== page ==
As with all hunter-gathering and foraging, the person doing these activities must look out for ‘opportunities’. The finding of food is, to start off with, a mostly random business. Nature tends to be full of chance; the spread of seeds and the changeable ideals of town planners and residents means that plants, bushes and trees can be found all over cities and towns. The Urban Forager must therefore be always open to opportunities as they could be available at any time.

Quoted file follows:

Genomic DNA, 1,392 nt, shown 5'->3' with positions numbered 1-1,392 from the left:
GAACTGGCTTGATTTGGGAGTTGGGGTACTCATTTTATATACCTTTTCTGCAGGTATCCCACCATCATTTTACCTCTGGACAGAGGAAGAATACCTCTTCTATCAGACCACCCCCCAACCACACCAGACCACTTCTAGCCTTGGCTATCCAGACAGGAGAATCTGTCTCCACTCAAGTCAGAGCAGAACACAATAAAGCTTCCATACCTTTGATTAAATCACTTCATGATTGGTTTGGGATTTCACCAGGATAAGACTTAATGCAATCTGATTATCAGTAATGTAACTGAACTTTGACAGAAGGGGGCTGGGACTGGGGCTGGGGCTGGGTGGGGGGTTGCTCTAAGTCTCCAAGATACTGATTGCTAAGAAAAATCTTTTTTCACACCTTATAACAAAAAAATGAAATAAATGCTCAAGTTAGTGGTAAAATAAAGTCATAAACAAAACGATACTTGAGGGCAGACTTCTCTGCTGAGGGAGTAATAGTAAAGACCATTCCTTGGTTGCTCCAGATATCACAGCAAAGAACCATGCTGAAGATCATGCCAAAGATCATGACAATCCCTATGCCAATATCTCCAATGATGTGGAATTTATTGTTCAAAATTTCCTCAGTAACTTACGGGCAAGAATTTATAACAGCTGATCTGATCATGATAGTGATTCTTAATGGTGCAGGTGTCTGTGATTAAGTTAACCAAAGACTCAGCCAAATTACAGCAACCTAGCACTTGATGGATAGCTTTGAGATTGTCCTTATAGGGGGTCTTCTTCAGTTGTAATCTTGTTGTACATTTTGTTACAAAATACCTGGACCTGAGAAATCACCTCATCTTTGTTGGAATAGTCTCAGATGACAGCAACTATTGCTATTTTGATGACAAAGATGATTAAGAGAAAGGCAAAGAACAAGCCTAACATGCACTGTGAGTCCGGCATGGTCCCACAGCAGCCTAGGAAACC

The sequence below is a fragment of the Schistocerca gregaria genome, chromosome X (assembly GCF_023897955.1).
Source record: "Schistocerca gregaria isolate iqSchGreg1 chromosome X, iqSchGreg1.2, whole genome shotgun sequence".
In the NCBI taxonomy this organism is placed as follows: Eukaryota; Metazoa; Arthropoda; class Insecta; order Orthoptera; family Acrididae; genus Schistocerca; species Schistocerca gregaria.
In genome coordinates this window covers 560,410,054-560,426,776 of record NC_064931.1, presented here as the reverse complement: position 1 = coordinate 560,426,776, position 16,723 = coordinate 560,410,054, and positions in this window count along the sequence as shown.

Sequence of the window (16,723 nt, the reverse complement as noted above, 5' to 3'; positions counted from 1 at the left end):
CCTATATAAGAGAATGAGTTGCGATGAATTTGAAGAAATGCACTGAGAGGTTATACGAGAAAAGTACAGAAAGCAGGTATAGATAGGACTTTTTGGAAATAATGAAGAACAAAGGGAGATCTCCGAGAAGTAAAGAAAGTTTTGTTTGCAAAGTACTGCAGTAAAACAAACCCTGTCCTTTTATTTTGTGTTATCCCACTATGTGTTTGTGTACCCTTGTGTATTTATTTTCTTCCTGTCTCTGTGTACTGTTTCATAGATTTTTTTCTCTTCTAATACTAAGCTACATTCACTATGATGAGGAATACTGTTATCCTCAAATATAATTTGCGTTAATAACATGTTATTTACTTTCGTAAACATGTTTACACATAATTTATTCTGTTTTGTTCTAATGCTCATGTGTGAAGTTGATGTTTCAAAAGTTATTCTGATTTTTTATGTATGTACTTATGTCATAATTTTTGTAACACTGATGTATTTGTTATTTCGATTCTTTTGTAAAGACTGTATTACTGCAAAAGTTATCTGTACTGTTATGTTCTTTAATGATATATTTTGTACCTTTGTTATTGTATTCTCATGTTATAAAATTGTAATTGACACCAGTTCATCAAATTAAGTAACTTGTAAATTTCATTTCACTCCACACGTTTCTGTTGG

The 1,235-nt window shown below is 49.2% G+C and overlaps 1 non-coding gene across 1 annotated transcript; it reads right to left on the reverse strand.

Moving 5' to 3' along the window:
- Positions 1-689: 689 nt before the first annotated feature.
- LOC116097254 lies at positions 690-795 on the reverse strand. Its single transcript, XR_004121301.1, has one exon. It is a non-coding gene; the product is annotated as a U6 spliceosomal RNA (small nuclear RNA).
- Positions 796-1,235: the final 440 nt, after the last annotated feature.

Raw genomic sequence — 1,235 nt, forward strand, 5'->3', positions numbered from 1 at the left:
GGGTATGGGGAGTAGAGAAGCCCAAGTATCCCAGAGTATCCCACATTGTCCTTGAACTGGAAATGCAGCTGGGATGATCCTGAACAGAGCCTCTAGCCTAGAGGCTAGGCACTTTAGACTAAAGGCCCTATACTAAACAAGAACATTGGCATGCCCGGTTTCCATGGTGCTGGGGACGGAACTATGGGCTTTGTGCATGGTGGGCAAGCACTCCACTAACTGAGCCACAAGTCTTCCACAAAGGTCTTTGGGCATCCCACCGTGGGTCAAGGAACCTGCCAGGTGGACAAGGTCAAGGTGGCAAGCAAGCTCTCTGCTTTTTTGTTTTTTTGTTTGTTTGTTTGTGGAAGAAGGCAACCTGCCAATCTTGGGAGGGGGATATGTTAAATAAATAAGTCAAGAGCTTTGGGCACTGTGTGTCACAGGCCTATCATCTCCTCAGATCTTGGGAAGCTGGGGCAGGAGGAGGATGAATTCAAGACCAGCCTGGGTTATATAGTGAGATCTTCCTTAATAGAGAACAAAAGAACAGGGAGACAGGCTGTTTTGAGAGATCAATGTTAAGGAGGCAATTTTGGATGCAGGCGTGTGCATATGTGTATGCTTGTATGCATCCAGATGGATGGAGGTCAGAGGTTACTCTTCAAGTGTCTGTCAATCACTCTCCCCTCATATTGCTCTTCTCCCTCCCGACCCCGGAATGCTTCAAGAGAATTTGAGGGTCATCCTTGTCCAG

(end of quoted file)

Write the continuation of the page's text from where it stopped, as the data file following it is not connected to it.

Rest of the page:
A concept that is similar to the idea of the Urban Forager is the flaneur. As a recognisable character, the flaneur would be found strolling around the late 19th century and early 20th century streets of cities and was popularised by writers such as Baudelaire and Walter Benjamin. The flaneur would walk around the urban space in a state of open consciousness, accepting and weighing outside influence. The flaneur watches the streets, buildings and people and assesses them in his/her mind. The flaneur is not always critical of the society he/she sees but is constantly measuring it and commenting on it either on paper or in the mind. The flaneur makes no impression on their surroundings and takes nothing from it as they watch. This is the main difference between the flaneur and the Urban Forager. The Urban Forager must stay alert and consciously aware of their surroundings; always looking for opportunities but the Urban Forager is looking for something to ‘use’ rather than to just watch. The word ‘use’ is used as earlier; a thoughtful ‘use’ as opposed to the greed-driven and thoughtless ‘exploitation’. As the Urban Forager is walking, the main opportunities that they are looking for is the location of bushes, trees and plants that they can use. The great thing about finding a useable plant is that the next year, when the edible parts have grown back, the plant will still hopefully be there. Other opportunities that the Urban Forager can use are only available to the Urban Forager and not to the traditional country forager. These are opportunities that come from local businesses and the residents of towns and cities. The idea of people taking food from supermarket and shop waste bins has been created by the societies calling themselves ‘freegans’. This is certainly one type of urban foraging but a lot of supermarket and shop food is prepared and packed with all the usual additives and preservatives. This type of foraging, while profitable, still relies on agriculture and, as it uses pre-packaged and prepared food, is still helpless consumption. Far better is the finding of raw food from locally-owned shops. Supermarkets will never give food away when they think that they will make a profit from it, therefore unused food will be put in waste bins. Smaller, person (rather than company) owned shops are far more likely to give things to people who ask nicely. The free raw food gained from shops can then be prepared in the way that the forager wishes without the additives that the supermarkets feel necessary to put in. Another great form of Urban Foraging is when the forager sees something that is on someone else’s obviously private property. There has been many times when I have been walking along the street and have noticed berries or fruits on the floor, squashed by passers-by. Looking up, I see that the fruit has come from a tree that is growing in someone else’s front garden. If the tree or plant is still full with fruit and the owners of the plant are letting the fruit fall unused onto the street, it is fairly safe to assume that they are not too bothered about harvesting the fruits. A simple knock on the door is all it takes to be able to forage some great free fruit, although it would be wise and friendly to offer the owner of the plant some of the products of either the plant (some of the fruit you’ve picked) or some of the products of your cooking (a pie, a cake, a bottle of alcohol made with the fruit, etc). This ‘giving something back’ is also commendable for shopkeepers; if they let you have a load of apples, give them back a jar of the apple chutney  you made with them to say thanks.